Film thickness varies from a few nanometers (nm) to tens of micrometers (µm) much thinner than first-generation solar cells. The cell efficiency is not on par compared to its crystalline counterparts. Typical efficiency in the market currently ranges from 11- 15%. The decrease in efficiency makes up for the easier manufacturing process. These thin film solar panels are lightweight and easy to use and move around. Flexibility and portability are the two most important factors with these kinds of panels. Although they can be installed easily these kinds of solar panels are not best suited for rooftops or large solar farms like monocrystalline or Polycrystalline solar panels. These panels can be installed on the rooftop of buses/RVs to power small appliances. One of the biggest differences between thin film solar panels vs crystalline panels is that in the latter the panels contain either mono/multi crystalline solar cells whereas in the former the entire surface has one whole layer of PV material.


Figure 2 : Second generation thin film solar cell


Third-Generation Solar Cells:

Third-generation solar cells can essentially overcome the theoretical efficiency limit of 33% for single-band gap solar cells like monocrystalline and Polycrystalline solar cells. Common third-generation systems include multi-layer ('tandem') cells made of amorphous silicon or gallium arsenide. Emerging third-generation solar cells include


  • A dye-sensitized solar cell, also known as 'Grätzel cell'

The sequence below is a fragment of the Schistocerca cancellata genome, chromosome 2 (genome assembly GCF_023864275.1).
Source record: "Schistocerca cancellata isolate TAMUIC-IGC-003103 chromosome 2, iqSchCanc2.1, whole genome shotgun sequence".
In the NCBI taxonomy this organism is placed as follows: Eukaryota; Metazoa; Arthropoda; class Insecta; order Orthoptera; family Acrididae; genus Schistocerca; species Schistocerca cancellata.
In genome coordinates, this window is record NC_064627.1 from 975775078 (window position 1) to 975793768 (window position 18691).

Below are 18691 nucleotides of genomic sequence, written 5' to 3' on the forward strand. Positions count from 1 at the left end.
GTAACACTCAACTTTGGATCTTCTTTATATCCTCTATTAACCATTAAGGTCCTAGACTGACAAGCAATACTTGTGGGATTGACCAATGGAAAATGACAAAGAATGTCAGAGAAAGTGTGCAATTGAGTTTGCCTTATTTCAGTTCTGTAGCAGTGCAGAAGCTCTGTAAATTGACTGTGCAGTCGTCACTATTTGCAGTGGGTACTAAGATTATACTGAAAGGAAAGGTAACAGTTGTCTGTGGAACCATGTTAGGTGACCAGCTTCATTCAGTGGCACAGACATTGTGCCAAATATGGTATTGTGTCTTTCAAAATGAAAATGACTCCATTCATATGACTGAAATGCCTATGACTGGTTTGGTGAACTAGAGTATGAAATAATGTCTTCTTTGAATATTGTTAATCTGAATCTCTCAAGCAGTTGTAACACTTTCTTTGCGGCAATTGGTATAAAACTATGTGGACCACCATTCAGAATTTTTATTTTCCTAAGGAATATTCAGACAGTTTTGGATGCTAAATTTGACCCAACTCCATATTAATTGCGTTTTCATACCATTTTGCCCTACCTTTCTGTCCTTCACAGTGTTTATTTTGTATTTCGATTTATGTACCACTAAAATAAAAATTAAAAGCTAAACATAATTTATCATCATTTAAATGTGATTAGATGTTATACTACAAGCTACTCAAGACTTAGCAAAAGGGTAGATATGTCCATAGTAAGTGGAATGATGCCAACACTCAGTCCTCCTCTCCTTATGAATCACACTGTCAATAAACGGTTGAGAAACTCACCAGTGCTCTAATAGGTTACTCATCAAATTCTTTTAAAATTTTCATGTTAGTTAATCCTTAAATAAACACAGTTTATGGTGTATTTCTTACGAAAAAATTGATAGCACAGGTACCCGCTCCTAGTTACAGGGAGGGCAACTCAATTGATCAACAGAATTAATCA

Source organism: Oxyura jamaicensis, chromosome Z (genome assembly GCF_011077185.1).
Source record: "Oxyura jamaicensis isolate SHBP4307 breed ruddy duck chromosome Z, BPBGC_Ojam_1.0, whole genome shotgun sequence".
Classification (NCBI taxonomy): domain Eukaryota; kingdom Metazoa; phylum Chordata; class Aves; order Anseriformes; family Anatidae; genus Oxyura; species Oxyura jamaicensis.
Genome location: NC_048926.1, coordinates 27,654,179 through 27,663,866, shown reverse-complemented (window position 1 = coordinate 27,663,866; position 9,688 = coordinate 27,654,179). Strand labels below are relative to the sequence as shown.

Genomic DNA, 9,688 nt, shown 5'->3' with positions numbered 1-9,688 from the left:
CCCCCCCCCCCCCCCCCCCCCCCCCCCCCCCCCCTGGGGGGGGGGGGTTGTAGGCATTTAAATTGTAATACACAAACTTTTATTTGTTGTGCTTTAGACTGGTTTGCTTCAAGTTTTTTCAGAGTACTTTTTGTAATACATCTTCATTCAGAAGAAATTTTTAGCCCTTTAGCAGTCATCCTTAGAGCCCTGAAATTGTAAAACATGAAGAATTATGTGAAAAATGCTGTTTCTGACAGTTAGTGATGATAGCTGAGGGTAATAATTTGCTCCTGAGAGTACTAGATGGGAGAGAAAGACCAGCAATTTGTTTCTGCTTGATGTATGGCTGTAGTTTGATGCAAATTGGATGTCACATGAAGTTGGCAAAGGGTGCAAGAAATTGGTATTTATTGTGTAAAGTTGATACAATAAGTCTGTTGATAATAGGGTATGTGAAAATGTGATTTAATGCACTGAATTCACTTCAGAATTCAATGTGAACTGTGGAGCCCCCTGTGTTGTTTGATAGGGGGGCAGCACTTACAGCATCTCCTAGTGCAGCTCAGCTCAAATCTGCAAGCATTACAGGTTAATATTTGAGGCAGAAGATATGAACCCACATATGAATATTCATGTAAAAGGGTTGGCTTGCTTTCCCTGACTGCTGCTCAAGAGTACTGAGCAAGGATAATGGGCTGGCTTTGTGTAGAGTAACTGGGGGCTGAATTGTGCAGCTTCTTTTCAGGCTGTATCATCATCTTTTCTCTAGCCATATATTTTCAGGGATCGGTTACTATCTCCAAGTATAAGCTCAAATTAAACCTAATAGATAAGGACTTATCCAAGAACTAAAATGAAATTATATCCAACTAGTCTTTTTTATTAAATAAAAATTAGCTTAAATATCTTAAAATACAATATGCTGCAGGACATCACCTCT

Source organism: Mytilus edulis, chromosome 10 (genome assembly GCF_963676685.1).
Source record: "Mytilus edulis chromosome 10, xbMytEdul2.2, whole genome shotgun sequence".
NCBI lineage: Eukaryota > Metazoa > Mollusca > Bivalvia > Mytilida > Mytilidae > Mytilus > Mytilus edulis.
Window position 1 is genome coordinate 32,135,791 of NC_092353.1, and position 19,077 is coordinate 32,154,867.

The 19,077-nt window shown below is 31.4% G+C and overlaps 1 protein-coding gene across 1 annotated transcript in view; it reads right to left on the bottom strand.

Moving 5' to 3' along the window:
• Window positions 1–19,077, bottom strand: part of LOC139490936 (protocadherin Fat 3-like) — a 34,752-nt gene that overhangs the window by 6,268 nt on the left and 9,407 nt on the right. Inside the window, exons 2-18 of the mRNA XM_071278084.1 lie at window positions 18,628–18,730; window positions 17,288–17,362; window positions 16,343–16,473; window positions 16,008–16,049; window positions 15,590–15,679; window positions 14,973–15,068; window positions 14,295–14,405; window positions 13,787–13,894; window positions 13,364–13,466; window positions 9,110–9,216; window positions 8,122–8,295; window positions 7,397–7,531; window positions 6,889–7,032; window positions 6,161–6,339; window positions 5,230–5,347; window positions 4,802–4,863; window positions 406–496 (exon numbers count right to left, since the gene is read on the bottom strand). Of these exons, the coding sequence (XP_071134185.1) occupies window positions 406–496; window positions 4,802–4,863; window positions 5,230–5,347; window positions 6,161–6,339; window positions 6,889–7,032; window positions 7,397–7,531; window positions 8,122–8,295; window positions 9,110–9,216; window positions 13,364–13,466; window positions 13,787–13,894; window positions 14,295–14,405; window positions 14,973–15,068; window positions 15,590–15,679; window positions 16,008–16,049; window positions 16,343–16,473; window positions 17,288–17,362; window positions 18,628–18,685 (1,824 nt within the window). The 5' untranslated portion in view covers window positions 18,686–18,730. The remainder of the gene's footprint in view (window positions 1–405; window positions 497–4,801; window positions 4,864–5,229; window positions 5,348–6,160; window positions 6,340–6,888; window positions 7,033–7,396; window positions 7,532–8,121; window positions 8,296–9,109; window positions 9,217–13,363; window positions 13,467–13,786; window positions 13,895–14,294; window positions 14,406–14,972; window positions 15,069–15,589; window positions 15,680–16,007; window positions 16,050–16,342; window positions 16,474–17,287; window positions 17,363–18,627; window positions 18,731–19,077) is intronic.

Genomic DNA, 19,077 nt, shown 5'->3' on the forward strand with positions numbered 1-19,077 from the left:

• Organic solar cell
  • Perovskite solar cell
  • ·Quantum dot solar cell


Although these solar cells are still not as efficient as the commercial panels available in the market. Particularly perovskite solar cells have been of intense research and interest lately and research efficiencies have increased up to 20%.



Figure 3 : Organic solar cell

Source: Shutterstock


Table 1  provides the current efficiencies of different commercial PV modules. PV systems can be connected to the utility grid or operated in stand-alone applications. They can also be used in building-integrated systems (BIPV) or be ground-mounted, for example, in large-scale, grid-connected electricity production facilities.


Table 1: List of current efficiencies of different commercial PV modules. Source: IEA

(sc/mc/a- Si ) Single crystalline , multicrystalline, amorphous silicon respectively.



Future trends and prospects 

R&D is predicted to continuously progress in improving existing technologies and developing new technologies. It is predicted that a broad range of different PV technologies will be available in the market depending on specific applications. Figure 2 shows the efficiency rates of modules available in the market when it started around 2010 and the emergence of different PV technologies.


Figure 4 :  PV technology status and future prospects .

Source : IEA


AE Solar offers a wide range of crystalline solar panels ranging from mono-facial to bifacial to half-cut panels. They provide panels in the efficiency range from 16 – 21 % both mono and Polycrystalline solar panels. You can check out the range of products available on the website below. https://ae-solar.com/products-list/. Ultimately there is no one size fits all solution when it comes to choosing solar panels as mentioned above the kind of panel to be sued will depend upon the application itself.